Health care costs continue to increase

July 25, 2013 Ryan Schuster

Health care costs have more than tripled from $75 billion in 1970 to a record $2.7 trillion in 2011. This rapid increase in health care costs has led to more expensive claims submitted to insurance companies, higher insurance premiums charged to members and bigger medical bills for millions of Americans.

Health care costs are the largest single driver of insurance premiums. Higher health care costs lead to higher premiums as insurers receive more expensive bills from hospitals and doctors' offices. Health insurance works by pooling risk. When you are sick, the other people in your pool or group help to pay for much of the covered health care services you receive.

While health care costs continue to rise, the rate of annual medical claims increases have slowed to about 4 percent per year the last two years. Health care experts are divided on the reasons for the slowing increases or if the trend will continue.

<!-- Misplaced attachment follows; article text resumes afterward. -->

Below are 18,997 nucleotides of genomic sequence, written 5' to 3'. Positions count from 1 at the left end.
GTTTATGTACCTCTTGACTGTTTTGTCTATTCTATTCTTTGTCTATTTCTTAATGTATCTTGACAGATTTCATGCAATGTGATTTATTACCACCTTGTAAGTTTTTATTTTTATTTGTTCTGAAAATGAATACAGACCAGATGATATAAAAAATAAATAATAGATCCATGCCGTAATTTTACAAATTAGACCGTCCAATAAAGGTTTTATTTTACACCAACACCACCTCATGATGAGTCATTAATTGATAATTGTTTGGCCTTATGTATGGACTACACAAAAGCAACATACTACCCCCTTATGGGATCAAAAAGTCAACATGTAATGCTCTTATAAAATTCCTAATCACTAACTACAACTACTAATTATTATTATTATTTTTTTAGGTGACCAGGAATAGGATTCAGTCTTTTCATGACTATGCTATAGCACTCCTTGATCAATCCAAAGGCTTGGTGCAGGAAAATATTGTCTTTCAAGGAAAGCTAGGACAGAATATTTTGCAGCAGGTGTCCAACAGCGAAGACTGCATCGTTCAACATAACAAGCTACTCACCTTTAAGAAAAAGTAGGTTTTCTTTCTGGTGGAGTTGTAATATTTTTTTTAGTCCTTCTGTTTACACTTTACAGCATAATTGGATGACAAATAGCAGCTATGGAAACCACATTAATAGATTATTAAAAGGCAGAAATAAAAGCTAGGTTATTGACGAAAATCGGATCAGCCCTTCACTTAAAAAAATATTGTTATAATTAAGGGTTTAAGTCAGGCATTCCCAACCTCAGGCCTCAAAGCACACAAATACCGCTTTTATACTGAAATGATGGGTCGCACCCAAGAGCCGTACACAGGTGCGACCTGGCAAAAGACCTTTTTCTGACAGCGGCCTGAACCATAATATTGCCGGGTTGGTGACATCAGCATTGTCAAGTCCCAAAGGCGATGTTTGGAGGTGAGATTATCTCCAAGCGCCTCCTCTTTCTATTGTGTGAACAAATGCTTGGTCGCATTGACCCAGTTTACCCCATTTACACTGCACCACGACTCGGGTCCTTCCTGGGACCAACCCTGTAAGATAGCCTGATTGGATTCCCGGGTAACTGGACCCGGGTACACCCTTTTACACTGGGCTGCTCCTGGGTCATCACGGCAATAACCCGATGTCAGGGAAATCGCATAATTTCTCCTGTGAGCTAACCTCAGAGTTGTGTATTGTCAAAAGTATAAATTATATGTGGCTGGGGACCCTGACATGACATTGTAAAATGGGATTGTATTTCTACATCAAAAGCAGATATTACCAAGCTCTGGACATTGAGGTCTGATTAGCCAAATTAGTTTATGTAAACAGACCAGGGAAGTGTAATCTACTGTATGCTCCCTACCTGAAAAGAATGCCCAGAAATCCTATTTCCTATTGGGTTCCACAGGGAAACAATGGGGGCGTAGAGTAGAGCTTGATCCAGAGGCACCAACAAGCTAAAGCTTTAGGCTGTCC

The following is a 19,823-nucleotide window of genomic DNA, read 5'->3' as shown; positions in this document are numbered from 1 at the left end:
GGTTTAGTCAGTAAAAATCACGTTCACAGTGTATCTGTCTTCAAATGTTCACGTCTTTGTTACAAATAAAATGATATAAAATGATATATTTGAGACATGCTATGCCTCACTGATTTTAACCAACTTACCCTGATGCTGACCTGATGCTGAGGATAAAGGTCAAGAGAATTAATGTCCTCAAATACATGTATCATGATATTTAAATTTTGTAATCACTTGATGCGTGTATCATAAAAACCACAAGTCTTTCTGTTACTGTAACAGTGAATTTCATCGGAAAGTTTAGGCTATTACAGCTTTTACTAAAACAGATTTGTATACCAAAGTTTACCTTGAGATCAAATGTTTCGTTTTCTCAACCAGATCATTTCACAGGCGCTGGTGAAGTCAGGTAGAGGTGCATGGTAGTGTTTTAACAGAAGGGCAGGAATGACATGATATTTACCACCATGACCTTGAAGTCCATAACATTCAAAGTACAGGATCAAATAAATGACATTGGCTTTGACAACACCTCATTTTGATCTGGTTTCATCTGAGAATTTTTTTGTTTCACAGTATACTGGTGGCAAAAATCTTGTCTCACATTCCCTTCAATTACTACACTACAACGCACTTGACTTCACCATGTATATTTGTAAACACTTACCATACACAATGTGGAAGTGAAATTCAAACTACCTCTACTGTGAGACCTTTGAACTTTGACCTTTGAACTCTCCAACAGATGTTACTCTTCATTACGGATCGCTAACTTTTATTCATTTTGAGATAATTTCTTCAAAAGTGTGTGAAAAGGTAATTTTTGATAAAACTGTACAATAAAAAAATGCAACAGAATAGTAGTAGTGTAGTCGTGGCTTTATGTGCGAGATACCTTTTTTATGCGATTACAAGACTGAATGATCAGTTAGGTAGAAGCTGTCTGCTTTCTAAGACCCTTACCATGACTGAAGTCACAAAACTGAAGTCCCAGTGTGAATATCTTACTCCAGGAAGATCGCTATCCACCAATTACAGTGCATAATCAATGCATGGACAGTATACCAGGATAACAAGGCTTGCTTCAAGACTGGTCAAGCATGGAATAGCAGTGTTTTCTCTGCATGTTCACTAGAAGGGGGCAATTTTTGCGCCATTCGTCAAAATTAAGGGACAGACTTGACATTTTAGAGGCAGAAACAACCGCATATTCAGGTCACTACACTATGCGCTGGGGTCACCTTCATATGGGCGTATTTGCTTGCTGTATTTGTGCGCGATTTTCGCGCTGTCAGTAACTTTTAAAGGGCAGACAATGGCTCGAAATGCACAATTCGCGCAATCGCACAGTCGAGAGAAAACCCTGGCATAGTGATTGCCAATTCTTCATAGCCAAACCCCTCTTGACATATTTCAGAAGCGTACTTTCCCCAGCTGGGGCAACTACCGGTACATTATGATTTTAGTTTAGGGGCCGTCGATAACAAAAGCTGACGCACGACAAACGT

Health care costs in North Dakota are typically lower than those in other parts of the country, but we are looking for ways to make health insurance – and health care costs in general — more affordable for North Dakotans. We are beginning to reimburse the state's largest health care systems more based on quality and less on volume of services delivered. Our MediQHome program is helping doctors better manage care for patients with chronic conditions such as diabetes and high blood pressure.

North Dakota's health care system delivers high quality care, but we continue to advocate on the part of our members and all North Dakotans for increased affordability and transparency in medical billing. As a nonprofit, member-owned insurance company, we aren't motivated by profits. We have some of the nation's lowest administrative costs with 90 percent of member premiums used to pay for medical care.